Metinė prenumerata tik 7,99 Eur! Trumpiausiai nakčiai - mažiausia kaina!
2020 08 05

Richard Rimkus. Government handouts and intervention helped tackle coronavirus chaos but it is not a long term solution

Lithuania has thankfully avoided the worst of the Covid-19 crisis, in fact compared to many European nations it has, so far, been almost unscathed. At the time of writing, Lithuania had only suffered 81 deaths and around 2,100 cases – the United Kingdom as a contrast has had more than 300,000 cases and nearly 50,000 deaths. Of course, there has been the recently confirmed news that Public Health England has been misrepresenting the data with dubious standards of reporting of deaths from Covid-19. However, even if the statistics have been inflated, there still appears to be a large disparity between the Covid-19 situation in Lithuania and in the UK - with the UK enduring over 4 times the mortality rate than that of Lithuania according to the statistics above.
Richard Rimkus
Richard Rimkus

Of course, the pandemic will also have a severe economic affect that goes beyond the tragic loss of life and illness that so many will have suffered from. How different countries will recover from this crisis and the lockdowns that so many enforced remains to be seen. However, one thing is for certain, there will need to be a recovery process. The United Kingdom’s economy is estimated to be more than $2.8 trillion dollars and Lithuania’s is put at around $53.42 billion – vastly different in size.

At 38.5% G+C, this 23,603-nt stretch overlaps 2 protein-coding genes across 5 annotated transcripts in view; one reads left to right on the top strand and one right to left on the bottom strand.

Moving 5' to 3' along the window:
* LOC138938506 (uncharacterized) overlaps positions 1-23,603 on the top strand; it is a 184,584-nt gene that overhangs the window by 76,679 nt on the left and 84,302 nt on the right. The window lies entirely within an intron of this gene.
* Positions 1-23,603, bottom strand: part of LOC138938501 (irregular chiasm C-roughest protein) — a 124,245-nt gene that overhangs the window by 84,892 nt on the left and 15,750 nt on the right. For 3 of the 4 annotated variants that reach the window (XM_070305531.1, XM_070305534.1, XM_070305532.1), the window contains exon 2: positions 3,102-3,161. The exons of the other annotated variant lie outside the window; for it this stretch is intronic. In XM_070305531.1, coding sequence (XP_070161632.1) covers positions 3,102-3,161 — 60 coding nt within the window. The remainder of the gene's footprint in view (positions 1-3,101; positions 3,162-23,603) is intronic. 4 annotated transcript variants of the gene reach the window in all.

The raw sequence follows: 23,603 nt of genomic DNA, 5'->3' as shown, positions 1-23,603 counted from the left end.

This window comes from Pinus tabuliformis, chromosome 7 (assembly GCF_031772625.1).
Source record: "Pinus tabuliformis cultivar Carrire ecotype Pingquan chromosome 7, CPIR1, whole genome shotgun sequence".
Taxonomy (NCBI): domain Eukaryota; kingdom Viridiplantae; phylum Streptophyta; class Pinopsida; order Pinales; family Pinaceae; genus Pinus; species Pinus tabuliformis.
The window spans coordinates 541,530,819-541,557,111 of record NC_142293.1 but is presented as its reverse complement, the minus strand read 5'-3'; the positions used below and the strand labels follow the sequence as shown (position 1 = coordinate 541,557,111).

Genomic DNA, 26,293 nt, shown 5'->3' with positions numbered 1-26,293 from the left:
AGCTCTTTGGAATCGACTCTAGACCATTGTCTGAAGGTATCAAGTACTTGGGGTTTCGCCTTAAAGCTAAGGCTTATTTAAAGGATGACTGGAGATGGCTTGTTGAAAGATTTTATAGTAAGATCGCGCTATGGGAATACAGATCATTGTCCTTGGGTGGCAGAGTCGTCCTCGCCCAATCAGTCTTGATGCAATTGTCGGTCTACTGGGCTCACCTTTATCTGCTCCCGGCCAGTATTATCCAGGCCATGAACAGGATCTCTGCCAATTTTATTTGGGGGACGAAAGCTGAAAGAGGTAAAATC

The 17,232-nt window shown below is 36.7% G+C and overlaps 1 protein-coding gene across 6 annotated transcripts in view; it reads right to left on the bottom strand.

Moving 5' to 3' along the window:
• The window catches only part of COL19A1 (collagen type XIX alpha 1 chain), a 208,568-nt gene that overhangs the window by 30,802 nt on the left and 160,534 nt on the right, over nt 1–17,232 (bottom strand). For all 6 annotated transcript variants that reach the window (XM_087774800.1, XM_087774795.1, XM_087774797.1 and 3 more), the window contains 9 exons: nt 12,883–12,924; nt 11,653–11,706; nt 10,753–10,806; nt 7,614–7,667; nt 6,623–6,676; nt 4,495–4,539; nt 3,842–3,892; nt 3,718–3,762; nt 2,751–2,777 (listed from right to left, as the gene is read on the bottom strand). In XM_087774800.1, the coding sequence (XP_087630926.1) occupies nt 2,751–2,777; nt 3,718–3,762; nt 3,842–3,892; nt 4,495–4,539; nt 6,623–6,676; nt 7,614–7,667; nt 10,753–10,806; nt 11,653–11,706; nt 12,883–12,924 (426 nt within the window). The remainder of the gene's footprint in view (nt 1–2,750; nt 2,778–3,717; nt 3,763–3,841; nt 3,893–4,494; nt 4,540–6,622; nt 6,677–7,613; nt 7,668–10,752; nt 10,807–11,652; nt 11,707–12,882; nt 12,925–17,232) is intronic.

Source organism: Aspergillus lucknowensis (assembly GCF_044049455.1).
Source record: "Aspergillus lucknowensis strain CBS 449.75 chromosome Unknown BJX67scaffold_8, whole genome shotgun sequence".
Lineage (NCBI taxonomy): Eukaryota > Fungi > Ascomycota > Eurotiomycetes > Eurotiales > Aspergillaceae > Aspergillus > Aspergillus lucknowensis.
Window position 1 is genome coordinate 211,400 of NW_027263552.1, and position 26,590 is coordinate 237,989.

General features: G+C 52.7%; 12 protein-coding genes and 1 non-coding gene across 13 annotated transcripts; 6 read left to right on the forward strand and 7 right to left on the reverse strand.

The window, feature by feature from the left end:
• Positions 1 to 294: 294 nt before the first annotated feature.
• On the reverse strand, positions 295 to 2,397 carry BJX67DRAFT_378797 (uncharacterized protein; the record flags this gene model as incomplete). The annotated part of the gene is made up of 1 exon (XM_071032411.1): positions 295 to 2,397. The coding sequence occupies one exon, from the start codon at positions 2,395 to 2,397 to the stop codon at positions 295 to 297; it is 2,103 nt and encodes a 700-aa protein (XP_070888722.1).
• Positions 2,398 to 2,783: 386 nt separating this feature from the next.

Yet despite this clear disparity, there is a remarkable similarity in the estimated effects of the coronavirus and the policies that both governments enacted on their respective economies. Lithuania’s gross domestic product is likely to contract by 7 percent in 2020 before recovering by almost 6 per cent in 2021 – one worst case scenario from earlier in the year put the downturn at almost 16 per cent. Comparatively, the UK economy has been estimated to shrink by near to 9 per cent in 2020 before expanding by 6 per cent in 2021 – a worst case scenario put the shrinkage at 13 per cent.

Perhaps this similarity is due to the nature of the crisis – lockdowns clearly have a terrible impact on economies and then as they are lifted, things return to normal as long as there is no long term underlying issue that complicates the recovery – the epitome of a v shape. The parallel trends could also be affected by the measures that both governments have decided to follow, like most, to keep their respective economies afloat and moving during this crisis.

Both Britain and Lithuania have followed the well-trodden path of large-scale government intervention and state aid. Earlier this month, it was revealed that the UK’s public spend on measures relating to coronavirus had ballooned to £190 billion – more than the entire planned health budget for 2020-21. For context when comparing with Lithuania, that amount is larger than Lithuania’s GDP. However, Lithuania has still been supporting its economy and businesses, as far as they can within the limits of the EU’s state aid rules and approval system. Due to these restrictions, the government has sensibly focused on the more important sectors of the economy including agriculture, farming and tourism – each of which have received support packages worth around €50 million.

I am very hopeful that we will indeed see the v shaped recovery that economists and governments alike are praying for. Nevertheless, this level of government intervention will have long-term knock-on effects that we cannot fully imagine at this point in time. There is one potential problem though that should worry all free-market conservatives, that governments become reliant or over comfortable with high levels of spending and intervention even when the crisis has passed. We should do everything we can to prompt a responsible long-term future that sets aside the unsustainable emergency measures of the pandemic.

Richard is Chairman of the Conservative Friends of the Baltic States, Editor in Chief of Conservatives.Global and a businessman. Richard was born in Šilutė, Lithuania and moved to the UK in 1998.

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